Assessing the Carbon-Related Impacts and Benefits of Timber in Construction
This paper explains how to account for carbon in timber buildings and Environmental Product Declarations (EPDs) by rigorously applying the latest European Standards and the RICS Professional Statement on Whole Life Carbon Assessment in the built environment.
This will prove useful for architects, engineers, clients, and contractors when assessing the embodied carbon associated with buildings and other structures, as well as product manufacturers and suppliers in demonstrating the carbon impact of their products.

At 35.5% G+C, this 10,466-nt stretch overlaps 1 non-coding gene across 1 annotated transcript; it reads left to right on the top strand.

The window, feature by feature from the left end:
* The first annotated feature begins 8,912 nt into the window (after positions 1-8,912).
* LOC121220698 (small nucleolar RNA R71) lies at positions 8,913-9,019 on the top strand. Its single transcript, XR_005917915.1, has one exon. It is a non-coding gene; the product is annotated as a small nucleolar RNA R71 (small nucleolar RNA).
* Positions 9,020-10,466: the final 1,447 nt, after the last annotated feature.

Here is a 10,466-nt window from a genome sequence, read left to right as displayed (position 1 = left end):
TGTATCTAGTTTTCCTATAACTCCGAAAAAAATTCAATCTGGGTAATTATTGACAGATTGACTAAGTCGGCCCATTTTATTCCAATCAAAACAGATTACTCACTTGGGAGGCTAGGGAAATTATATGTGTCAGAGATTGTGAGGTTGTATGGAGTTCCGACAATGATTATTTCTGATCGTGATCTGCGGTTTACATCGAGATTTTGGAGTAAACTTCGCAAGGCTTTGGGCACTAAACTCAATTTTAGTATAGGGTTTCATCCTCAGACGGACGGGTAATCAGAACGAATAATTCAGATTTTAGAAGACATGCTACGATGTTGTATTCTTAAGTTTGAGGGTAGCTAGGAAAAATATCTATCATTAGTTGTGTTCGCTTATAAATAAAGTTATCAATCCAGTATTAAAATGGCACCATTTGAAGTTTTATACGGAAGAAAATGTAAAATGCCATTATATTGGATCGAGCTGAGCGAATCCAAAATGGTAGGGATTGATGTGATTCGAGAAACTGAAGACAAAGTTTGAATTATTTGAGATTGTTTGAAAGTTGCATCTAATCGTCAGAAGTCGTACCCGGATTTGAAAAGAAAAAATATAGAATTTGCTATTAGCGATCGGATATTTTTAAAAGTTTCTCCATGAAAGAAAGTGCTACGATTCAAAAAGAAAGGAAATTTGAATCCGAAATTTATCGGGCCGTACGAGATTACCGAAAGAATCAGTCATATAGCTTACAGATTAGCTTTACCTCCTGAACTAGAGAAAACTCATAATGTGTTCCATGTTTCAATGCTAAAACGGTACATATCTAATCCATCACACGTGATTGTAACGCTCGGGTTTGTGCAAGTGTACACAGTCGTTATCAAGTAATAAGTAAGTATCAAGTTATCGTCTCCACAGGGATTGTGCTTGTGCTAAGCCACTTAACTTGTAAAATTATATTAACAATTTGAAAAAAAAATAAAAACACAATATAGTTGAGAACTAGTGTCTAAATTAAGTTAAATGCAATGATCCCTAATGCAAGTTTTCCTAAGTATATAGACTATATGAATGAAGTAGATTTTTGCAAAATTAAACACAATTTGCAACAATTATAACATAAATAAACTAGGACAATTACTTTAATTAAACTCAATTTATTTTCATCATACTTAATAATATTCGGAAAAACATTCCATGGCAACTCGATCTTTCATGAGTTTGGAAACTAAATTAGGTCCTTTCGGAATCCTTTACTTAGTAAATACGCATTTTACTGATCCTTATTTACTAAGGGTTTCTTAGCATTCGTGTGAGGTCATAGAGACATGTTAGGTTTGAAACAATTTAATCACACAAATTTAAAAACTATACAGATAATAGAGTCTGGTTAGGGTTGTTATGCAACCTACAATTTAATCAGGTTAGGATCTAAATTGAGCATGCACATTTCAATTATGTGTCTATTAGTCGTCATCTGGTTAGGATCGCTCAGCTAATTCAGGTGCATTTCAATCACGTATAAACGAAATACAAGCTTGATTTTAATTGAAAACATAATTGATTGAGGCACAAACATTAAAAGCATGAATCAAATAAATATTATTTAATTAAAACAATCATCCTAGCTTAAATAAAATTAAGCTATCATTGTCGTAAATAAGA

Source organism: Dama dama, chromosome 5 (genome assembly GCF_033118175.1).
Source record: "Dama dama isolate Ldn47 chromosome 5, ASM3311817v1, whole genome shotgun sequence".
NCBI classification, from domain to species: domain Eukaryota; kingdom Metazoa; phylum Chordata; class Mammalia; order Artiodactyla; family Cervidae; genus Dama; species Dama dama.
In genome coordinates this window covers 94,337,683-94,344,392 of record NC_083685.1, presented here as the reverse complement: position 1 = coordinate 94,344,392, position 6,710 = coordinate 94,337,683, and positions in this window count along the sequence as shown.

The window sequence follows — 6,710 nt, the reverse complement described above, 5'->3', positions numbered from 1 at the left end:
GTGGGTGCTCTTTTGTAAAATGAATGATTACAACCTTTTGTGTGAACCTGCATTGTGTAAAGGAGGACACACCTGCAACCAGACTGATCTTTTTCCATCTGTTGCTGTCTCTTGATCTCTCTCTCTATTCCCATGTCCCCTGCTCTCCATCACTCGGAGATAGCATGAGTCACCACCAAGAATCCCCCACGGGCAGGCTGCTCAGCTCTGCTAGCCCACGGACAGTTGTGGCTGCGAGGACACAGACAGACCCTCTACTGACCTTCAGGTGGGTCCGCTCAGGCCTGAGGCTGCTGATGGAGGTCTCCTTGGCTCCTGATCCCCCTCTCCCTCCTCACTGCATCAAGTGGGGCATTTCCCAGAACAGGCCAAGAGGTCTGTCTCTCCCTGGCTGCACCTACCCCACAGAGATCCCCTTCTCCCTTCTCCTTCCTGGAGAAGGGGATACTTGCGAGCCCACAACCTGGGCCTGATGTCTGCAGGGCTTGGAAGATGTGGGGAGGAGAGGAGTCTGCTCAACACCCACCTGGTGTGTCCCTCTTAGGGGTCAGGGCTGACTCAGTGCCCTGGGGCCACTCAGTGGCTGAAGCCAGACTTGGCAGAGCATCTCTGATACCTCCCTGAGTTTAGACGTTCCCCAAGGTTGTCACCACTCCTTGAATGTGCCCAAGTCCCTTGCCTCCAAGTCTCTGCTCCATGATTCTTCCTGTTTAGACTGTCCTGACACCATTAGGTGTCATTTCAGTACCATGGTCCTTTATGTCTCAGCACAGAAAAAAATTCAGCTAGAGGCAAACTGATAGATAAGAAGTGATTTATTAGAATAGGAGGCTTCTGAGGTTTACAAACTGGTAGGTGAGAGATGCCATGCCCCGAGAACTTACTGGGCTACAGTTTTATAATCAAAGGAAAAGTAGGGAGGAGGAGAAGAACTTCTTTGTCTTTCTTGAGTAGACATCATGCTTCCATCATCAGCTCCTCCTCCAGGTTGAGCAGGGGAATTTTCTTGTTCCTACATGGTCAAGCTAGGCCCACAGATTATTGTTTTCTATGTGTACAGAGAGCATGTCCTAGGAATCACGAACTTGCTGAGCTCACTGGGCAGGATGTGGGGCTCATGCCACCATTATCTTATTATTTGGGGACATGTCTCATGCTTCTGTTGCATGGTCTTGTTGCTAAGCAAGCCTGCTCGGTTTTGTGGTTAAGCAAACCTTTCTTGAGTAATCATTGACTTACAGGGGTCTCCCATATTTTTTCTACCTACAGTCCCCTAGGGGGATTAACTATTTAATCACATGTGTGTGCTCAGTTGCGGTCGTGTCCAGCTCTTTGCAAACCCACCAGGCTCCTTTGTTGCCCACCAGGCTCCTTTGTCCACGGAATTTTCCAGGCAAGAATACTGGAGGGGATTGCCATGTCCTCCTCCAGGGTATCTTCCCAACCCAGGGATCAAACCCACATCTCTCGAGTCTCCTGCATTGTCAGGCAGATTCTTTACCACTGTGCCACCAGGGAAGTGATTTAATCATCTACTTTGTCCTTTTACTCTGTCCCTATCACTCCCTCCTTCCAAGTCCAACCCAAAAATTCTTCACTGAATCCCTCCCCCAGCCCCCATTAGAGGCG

This paper seeks to help clarify how the standards require us to account for embodied carbon within timber buildings and structures so we can better understand, measure, and address these emissions in order to reduce their environmental impact.
- Forests and carbon
- Considering carbon sequestration in timber products
- Product manufacture
- Transport of timber
- End of life of timber
- Reporting at building level
Pocket House is an award-winning family house, distinguished by its character, the quality of its detailing – much of it in timber
– and by the skill with which the architect has made use of a dauntingly restricted site.
Wells Cathedral School, founded in AD909, is renowned for music and one of just five in the country to offer specialist musical education to school children.